Mention of the spoken word movement may conjure phrases like Go Innnnnnnnnnnnnnn and Spit, Poet!, an obligatory reference to a body part (ribcage, sternum, tongue are among the best) or a hopeful chorus of yes yes’s, guttural sounds and snaps that accompany a reading. Rarely is it said that it is most genuinely performed by middle-school students.
In the Co-Op High School auditorium Tuesday evening, The Word – a collaboration between the New Haven Public Schools’ Department of Performing and Visual Arts and the Institute Library – showed just that.
In its second year, The Word seeks to “enhance poetry education in the public school classroom.” Led by playwright, hip hop poet, Artist-in-Residence and nationally recognized writer Aaron Jafferis, the program helps middle- school students at Columbus Family Academy and Fair Haven School learn the fundamentals of written and spoken-word poetry: writing, editing, peer critique and performance.
Over several weeks, they work alongside Jafferis and teachers at each school—Kristin Mendoza and Mnikesa Whitaker at Fair Haven School; Judy Leach and William Wagoner at Columbus Family Academy – to see their poems from rough infancy to adulthood, gleaning inspiration from rhyming verse to Neruda’s swoon-worthy odes and Japanese Haiku.
As the project progressed, it became abundantly clear that the young poets dovetailed with the Institute Library’s mission to foster “learning in a context of mutual encouragement.”
“When we heard about what Aaron Jafferis was doing, we thought of those eight founding members” Will Baker, executive director of the IL, said at the event. That the institution’s earliest patrons included Ralph Waldo Emerson, Anna E. Dickinson and Frederick Douglass seemed less coincidence and more fate Tuesday evening, their great literary ghosts sitting giddily in the back of the auditorium as the newest faces of lyricism took the stage.
Thanking Baker for “doing such strange and wonderful things with the library,” Jafferis added to the students: “There are people here whose lives you can change by reading these poems. It is a blessing.”
What followed was a testament to his words: close to 90 minutes of frank and fresh writing from several 6th through 8th graders. As students read, audiences were invited into jarringly adult scenarios: gang violence, especially visible in the past three weeks, the absence of a parent, the dull but unrelenting pain that comes with dealing with grief and loss, as in 7th grader Jordin Mendez’s poem “Pain” (in the video at the top of the story).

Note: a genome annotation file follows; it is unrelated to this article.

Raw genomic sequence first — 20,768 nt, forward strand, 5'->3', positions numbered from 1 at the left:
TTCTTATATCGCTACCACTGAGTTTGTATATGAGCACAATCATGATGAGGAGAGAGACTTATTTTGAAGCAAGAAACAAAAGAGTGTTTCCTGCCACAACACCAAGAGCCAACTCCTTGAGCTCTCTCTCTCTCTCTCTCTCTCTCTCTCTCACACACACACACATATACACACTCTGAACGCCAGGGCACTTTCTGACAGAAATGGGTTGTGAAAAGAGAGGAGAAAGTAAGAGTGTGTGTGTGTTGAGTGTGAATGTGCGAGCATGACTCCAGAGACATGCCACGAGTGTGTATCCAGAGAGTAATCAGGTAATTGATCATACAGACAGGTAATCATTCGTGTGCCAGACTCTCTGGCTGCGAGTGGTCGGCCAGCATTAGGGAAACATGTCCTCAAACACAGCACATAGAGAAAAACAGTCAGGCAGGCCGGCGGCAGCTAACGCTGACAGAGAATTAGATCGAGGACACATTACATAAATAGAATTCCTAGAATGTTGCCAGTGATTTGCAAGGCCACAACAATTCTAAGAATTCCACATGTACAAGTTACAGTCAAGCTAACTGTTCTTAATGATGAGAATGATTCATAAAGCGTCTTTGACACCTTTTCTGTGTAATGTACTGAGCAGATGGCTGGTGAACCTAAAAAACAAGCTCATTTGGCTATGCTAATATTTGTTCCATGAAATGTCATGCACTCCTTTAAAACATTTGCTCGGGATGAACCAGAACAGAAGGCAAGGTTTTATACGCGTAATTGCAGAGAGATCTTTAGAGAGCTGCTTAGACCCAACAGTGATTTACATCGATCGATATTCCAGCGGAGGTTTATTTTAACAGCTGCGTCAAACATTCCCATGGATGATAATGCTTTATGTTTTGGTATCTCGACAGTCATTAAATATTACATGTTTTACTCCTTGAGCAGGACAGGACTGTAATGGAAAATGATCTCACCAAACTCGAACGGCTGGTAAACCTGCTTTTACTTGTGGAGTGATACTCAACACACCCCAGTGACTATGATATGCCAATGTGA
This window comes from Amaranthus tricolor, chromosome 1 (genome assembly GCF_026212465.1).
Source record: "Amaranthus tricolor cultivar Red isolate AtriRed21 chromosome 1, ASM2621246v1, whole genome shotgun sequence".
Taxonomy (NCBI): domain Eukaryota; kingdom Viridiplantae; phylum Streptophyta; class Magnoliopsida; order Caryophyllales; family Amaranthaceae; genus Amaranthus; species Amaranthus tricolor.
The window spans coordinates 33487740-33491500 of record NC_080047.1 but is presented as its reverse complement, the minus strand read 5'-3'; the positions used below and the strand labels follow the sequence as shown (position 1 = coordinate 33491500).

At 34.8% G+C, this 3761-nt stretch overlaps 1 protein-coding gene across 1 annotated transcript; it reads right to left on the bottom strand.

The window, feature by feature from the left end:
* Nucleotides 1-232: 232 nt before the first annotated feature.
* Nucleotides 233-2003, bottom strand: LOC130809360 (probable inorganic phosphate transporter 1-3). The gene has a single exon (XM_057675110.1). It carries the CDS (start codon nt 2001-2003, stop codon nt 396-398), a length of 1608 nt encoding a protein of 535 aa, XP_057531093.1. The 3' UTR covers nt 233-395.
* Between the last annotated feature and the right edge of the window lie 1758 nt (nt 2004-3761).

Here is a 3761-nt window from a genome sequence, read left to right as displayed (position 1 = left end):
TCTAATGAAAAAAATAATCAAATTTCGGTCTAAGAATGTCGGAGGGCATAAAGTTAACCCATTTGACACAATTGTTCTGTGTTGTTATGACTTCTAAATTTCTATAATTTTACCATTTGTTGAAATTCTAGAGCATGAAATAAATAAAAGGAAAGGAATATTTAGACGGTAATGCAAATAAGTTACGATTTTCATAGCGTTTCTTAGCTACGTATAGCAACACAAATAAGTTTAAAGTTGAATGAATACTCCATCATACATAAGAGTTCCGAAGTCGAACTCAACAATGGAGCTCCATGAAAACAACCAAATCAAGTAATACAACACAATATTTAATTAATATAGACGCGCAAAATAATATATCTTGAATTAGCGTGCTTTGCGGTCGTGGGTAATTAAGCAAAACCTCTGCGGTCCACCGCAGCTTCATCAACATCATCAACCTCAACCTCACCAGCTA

It seems that some of the community’s youngest (and unfortunately not yet voter eligible) members are posing the some of the most meaningful and hard-hitting questions. Carlos Lebron, a 6th grader at Columbus Family Academy (in video, above), asked “is your reputation worth the slaughtered thousands?” Another student was afraid that her brothers were becoming part of that “boom boom bang life.” And Brianna Morales (pictured) wondered aloud if safety on the streets would improve anytime soon.
“We talked about being able to ‘get dirty,’ to put our hands and our poems into something hard to talk about,” Jafferis explained of such pieces.
While other work was significantly lighter – one student had an “issue with her tissues” while another asked her brother for forgiveness for eating three of his chicken nuggets – a lyrical kind of wake-up call hung over the evening.
“We hope that the audience can help answer some of these tough questions,” Jafferis said. An umpteenth round of thunderous applause suggested that he might be on to something.
Accompanied by guest performances from the poets of Co-Op High School, Solar Youth and Self Suffice the Rap0et, the evening also suggested a future of answering these tough questions through one more channel: a mentorship program between middle and high school writers.
That future starts now. On Friday, The Word, in collaboration with The Future Project will hold a second performance of High School Students at Wilbur Cross High School from 6-8 p.m.
Like Tuesday’s performance, it will be a large step toward Self-Suffice’s closing hope that “All of us in here get the respect that is due.”
For more information on Friday’s performance of The Word, visit The Institute Library’s events page.